Approaching the end of a rainy morning, we arrived at the studio of one of the most important and exciting Portuguese designers of the moment, Alexandra Moura. Welcoming us with a smile, she begins to tell us about the journey of carrying her brand from national to international levels. We quickly understand that this is not a typical journey, but one that travels through time and space navigating costume, streetwear, handmade, workwear and beyond to all the other universes yet to be explored. Romantism is clearly her fuel, and the tank won’t run dry anytime soon.
MM: What is happening right now, in your studio?
AM: Our next winter collection is completely drawn up and much of the pattern making has already been sent to production. We’re working on the men’s and women’s collections simultaneously because in January we have two presentations, the men’s will be shown in Paris and at White in Milan, where we’re also taking the men’s collection and a women’s preview.
At the moment the team is spread out, one went to the North to follow the production, while others are working on the pattern making and Diogo is taking care of everything needed for the showrooms.
We also just received a commission for uniforms and since I’ve finished drawing the collection, I’m free to start working the conceptual and creative part of the uniforms.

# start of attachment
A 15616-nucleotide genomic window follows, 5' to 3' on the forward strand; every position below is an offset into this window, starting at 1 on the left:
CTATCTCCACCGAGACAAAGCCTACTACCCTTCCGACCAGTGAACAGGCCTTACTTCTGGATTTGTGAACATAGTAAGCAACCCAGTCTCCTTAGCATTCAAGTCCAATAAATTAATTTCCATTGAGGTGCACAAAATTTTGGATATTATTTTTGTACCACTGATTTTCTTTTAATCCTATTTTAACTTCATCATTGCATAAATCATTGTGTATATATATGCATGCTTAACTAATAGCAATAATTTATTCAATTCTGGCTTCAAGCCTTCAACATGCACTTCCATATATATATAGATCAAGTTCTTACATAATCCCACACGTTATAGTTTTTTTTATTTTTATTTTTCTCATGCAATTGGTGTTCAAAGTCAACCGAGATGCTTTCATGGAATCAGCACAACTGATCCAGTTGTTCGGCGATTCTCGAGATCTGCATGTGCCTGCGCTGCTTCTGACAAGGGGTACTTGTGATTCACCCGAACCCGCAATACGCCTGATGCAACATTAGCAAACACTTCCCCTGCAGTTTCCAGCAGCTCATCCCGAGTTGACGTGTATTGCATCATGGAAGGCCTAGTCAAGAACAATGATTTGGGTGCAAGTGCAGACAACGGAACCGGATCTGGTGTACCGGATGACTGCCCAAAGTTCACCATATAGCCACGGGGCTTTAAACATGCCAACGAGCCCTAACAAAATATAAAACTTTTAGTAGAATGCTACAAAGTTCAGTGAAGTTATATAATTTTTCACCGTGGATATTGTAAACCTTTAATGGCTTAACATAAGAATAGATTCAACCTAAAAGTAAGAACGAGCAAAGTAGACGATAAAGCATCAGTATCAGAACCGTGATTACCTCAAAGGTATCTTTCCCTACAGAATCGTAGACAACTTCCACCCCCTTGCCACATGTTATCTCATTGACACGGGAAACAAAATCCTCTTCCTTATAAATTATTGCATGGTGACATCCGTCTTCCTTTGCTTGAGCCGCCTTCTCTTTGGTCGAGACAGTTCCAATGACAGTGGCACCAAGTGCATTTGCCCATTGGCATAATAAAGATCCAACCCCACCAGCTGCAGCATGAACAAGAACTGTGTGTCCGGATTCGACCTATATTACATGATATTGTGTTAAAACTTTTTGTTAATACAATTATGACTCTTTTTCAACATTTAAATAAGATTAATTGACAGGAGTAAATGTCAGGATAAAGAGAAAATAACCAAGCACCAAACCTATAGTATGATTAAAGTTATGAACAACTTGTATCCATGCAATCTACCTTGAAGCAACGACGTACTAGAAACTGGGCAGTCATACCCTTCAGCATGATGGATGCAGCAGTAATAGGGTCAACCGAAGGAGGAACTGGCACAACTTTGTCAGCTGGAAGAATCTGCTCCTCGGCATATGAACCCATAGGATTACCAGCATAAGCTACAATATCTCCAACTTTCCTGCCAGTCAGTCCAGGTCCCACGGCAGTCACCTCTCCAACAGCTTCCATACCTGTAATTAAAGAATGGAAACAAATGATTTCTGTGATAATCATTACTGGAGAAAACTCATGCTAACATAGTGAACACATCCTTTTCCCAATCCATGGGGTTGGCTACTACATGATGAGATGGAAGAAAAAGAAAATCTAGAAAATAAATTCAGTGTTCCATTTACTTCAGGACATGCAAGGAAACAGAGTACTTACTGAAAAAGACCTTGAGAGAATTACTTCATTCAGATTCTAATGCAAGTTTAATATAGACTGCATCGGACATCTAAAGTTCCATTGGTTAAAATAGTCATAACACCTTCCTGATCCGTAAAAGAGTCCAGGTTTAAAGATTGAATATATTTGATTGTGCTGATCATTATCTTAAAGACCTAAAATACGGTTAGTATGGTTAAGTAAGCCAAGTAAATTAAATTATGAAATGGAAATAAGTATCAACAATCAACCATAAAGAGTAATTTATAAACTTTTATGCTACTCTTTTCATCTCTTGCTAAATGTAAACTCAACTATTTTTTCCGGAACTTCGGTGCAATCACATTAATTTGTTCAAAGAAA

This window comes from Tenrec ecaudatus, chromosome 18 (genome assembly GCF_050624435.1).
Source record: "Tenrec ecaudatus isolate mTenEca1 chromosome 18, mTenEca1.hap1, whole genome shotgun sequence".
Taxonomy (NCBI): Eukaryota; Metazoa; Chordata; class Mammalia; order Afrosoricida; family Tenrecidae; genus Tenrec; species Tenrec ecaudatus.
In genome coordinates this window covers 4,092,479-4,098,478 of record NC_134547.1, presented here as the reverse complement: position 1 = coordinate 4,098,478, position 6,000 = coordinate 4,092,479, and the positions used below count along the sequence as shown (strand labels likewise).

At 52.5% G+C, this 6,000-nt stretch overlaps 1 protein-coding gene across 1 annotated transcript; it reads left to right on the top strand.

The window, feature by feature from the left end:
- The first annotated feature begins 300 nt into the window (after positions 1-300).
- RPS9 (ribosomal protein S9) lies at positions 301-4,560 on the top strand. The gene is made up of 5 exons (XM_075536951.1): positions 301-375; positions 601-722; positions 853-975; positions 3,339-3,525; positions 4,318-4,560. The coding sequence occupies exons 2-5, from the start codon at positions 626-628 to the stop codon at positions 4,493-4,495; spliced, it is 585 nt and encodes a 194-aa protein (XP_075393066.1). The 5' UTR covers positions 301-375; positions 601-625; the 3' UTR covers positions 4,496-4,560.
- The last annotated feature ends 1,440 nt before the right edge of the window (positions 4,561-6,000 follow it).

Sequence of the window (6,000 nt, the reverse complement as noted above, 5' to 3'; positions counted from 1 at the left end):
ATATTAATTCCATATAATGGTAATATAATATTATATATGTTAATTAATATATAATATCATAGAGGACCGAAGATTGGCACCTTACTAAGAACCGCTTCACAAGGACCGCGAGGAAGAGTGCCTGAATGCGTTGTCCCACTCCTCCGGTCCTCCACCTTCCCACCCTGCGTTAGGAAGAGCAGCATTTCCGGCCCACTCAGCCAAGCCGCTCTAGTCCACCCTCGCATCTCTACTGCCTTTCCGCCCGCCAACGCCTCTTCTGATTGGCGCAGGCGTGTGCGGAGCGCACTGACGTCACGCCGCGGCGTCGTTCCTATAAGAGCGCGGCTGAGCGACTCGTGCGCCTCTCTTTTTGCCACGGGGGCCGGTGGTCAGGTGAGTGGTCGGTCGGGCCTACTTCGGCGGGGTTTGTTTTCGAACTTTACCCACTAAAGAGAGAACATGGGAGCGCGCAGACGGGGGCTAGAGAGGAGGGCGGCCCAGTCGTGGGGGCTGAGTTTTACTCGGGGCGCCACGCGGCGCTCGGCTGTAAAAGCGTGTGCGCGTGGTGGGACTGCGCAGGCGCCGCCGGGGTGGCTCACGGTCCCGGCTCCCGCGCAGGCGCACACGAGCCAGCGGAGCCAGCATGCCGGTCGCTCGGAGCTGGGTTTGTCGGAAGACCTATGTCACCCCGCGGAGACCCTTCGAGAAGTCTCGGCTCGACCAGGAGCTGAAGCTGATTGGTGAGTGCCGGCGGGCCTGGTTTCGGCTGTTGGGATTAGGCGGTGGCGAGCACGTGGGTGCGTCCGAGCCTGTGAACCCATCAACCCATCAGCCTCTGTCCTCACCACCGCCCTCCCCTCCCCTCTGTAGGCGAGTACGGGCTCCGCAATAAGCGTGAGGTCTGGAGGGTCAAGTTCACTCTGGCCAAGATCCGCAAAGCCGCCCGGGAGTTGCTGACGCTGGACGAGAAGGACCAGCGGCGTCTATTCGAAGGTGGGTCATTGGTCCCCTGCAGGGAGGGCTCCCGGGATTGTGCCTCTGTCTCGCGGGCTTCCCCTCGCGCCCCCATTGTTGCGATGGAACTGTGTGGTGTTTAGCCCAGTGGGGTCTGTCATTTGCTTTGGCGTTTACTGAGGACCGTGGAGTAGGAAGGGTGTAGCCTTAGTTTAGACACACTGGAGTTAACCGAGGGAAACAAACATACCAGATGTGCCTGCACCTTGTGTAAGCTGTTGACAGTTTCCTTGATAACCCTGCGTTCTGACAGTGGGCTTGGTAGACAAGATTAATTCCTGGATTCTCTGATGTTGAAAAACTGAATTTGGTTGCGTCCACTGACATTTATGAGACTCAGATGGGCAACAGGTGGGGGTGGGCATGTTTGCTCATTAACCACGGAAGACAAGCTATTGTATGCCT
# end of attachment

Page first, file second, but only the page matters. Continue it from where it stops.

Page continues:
So that’s it, we’re pretty much in a working chaos, but it’s a good chaos.
We are very recent in the international market, still, curiosity is installed and people are looking forward to have a first contact with our work.
MM: What about the feedback you’ve been receiving, from your last show?
AM: The feedback has been really great, matter of fact it has been gradual and mainly coming from London. The decision to start presenting internationally, was a very important leap for us.
All of this has made us strive to build a better structure, like associate ourselves with PR agencies so that the press requests can be covered more easily.
The brand is no longer completely unknown. Of course we’re talking about a universe filled with brands, and we are very recent in the international market, still, curiosity is installed and people are looking forward to make first contact with our work.
MM: Can you tell me a little bit about you last Summer collection? From the conceptualization, to its final works.
AM: The theme was the old and deteriorated Portuguese buildings from the 18th century. I was also inspired by costume details of that time... we created our garments pretty much from the inside out, actually, the insides are similar to the exteriors.